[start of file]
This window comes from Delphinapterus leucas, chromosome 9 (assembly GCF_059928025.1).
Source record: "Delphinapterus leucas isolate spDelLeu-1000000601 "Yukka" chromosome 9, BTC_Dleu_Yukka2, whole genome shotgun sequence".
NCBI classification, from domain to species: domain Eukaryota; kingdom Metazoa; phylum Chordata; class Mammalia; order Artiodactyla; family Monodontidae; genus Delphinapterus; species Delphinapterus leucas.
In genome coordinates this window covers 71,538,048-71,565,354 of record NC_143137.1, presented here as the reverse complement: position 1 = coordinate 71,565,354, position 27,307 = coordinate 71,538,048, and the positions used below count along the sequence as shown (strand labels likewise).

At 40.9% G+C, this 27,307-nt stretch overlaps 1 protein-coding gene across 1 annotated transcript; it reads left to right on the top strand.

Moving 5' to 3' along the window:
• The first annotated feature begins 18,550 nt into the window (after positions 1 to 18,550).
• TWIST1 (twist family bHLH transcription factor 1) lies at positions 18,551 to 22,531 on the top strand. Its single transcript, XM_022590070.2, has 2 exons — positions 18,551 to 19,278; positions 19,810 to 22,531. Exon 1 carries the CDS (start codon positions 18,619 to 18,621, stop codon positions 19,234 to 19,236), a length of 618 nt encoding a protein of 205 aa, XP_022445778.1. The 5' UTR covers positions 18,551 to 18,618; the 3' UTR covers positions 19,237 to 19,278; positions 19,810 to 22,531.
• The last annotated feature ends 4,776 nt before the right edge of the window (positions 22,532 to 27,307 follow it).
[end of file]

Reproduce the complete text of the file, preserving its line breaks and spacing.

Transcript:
This window comes from Delphinapterus leucas, chromosome 9 (assembly GCF_059928025.1).
Source record: "Delphinapterus leucas isolate spDelLeu-1000000601 "Yukka" chromosome 9, BTC_Dleu_Yukka2, whole genome shotgun sequence".
NCBI classification, from domain to species: domain Eukaryota; kingdom Metazoa; phylum Chordata; class Mammalia; order Artiodactyla; family Monodontidae; genus Delphinapterus; species Delphinapterus leucas.
In genome coordinates this window covers 71,538,048-71,565,354 of record NC_143137.1, presented here as the reverse complement: position 1 = coordinate 71,565,354, position 27,307 = coordinate 71,538,048, and the positions used below count along the sequence as shown (strand labels likewise).

At 40.9% G+C, this 27,307-nt stretch overlaps 1 protein-coding gene across 1 annotated transcript; it reads left to right on the top strand.

Moving 5' to 3' along the window:
• The first annotated feature begins 18,550 nt into the window (after positions 1 to 18,550).
• TWIST1 (twist family bHLH transcription factor 1) lies at positions 18,551 to 22,531 on the top strand. Its single transcript, XM_022590070.2, has 2 exons — positions 18,551 to 19,278; positions 19,810 to 22,531. Exon 1 carries the CDS (start codon positions 18,619 to 18,621, stop codon positions 19,234 to 19,236), a length of 618 nt encoding a protein of 205 aa, XP_022445778.1. The 5' UTR covers positions 18,551 to 18,618; the 3' UTR covers positions 19,237 to 19,278; positions 19,810 to 22,531.
• The last annotated feature ends 4,776 nt before the right edge of the window (positions 22,532 to 27,307 follow it).